But it was Vietnam that partially put an end to the local turmoil, with many of the young men from Herndon swept up by the draft.
“Tensions with Reston and Herndon went down over time,” Schiffelbein. “Some of the Herndonites were drafted and some of them just grew up, and we’ll leave it at that. It’s something you do as a 15- and 16-year-old is not as appealing when you’re 22.”
In the 1990s, Schiffelbein said he was contracted to repaint and fix the icons after years of neglect.
“If I squint, it’s a flashback to the drugstore,” Schiffelbein said. “It was a real drugstore. It had a counter, some seats at the counter. It was old fashioned drug store. It was very nice. It was small, everybody knew everybody. But as the community grew that ebbed away.”
In the early days of the pharmacy, Schiffelbein said it catered mainly to the older residents at the Lake Anne Fellowship House.
“The older people used a lot of prescription drugs and that was before insurance companies required you to go to their pharmacy,” Schiffelbein said. “In the early years, they would amble across the road and fill 50 or 60 scripts a day. There was a stream of people going into the drug store. A lot of New Yorkers and New Jerseyites moved to Reston in the early years. There was an old man there who played the races. The owner got racing forms every year. I remember that as clear as a bell, I can still see the man’s face.”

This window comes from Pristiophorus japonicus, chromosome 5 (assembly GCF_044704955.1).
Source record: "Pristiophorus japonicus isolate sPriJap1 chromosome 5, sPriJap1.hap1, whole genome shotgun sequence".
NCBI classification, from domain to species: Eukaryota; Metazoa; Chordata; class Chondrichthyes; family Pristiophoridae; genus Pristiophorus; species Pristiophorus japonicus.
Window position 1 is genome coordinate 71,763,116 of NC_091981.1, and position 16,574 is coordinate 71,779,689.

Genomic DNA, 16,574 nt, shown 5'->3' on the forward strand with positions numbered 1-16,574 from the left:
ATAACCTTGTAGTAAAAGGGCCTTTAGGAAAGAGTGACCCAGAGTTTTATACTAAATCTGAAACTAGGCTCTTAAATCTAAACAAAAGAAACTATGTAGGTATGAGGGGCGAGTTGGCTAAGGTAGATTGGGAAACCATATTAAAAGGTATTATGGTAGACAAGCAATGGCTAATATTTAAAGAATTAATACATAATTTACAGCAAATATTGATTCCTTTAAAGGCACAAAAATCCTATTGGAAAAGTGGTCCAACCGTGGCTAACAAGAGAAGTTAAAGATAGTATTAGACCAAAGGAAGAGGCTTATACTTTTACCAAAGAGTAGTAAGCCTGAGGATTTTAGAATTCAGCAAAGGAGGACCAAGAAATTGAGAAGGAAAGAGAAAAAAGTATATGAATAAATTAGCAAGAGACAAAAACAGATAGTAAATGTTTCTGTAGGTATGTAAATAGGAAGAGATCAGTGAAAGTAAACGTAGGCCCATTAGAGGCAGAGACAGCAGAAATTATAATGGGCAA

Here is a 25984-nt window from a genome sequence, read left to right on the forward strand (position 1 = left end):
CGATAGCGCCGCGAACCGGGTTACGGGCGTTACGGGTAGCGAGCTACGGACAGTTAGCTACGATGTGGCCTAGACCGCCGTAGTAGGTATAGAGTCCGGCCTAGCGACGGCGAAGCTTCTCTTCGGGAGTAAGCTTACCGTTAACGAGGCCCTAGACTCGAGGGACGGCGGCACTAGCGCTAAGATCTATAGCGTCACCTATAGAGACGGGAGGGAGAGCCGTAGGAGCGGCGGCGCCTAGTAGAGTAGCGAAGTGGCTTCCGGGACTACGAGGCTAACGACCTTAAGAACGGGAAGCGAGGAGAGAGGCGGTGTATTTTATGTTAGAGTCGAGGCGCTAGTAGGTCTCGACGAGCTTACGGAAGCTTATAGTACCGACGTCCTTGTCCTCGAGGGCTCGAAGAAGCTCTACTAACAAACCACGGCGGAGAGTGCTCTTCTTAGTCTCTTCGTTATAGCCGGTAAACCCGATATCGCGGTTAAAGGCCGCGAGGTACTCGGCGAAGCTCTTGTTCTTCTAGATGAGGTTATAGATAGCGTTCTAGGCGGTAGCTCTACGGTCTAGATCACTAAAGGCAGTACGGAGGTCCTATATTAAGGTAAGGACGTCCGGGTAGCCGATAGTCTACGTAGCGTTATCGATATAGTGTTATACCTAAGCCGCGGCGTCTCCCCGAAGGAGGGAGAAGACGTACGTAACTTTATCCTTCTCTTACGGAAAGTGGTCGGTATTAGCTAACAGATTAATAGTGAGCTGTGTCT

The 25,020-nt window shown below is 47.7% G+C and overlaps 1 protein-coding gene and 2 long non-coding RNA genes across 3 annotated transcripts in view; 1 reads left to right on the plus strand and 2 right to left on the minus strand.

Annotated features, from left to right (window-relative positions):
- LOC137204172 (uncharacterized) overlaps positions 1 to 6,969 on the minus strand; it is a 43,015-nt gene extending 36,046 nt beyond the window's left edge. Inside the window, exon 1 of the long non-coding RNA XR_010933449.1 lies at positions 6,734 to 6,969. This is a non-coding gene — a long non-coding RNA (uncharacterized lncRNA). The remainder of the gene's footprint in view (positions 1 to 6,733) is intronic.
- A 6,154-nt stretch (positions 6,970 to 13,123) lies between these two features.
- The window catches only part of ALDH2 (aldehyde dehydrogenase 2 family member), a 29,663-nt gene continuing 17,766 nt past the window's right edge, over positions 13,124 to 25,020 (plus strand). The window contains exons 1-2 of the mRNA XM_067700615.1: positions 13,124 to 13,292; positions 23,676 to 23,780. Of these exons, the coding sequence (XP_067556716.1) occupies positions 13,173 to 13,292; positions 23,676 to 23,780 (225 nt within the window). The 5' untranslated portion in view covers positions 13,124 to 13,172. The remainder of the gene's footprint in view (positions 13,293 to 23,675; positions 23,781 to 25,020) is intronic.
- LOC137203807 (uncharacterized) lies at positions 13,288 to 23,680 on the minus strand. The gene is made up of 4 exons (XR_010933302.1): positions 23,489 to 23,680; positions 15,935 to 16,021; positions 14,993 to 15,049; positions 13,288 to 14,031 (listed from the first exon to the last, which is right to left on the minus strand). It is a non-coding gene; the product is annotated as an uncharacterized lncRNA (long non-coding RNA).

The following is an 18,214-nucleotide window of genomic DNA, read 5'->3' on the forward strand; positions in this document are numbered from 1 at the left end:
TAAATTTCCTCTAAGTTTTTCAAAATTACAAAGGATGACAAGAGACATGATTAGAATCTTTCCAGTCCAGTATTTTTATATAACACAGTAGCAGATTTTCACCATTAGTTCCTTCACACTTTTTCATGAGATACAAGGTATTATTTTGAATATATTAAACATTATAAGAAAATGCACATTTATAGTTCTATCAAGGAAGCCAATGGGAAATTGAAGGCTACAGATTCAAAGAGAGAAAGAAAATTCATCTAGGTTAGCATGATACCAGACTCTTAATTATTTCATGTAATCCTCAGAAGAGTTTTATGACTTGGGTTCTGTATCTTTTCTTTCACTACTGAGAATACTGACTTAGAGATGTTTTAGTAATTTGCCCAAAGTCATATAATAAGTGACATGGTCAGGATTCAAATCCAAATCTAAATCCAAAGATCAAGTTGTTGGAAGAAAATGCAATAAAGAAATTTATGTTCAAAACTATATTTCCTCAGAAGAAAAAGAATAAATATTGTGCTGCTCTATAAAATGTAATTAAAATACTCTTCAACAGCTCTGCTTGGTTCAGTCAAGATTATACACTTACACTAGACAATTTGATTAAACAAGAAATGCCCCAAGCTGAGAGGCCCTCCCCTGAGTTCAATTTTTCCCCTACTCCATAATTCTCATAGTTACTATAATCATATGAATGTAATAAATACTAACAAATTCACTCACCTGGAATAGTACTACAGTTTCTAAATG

For more Reston Then and Now, check out these earlier stories and come back next week for final Then and Now:
Police are investigating the death of a man who was reportedly suffering from “upper body trauma” near downtown Herndon, according to the Herndon Police Department.
Around 1 a.m. today (April 5), police responded to the 600 block of Clearwater Court for a report of an unresponsive man with trauma to his upper body, according to the report. The 45-year-old man was pronounced dead around 2 a.m. at the Reston Hospital Center, police say.
Police say there is no known threat to public safety and are asking for anyone with information regarding the incident at contact Detective Miranda at 703-435-6843.
A new preschool on North Village Road is bringing 35 jobs to the Reston area.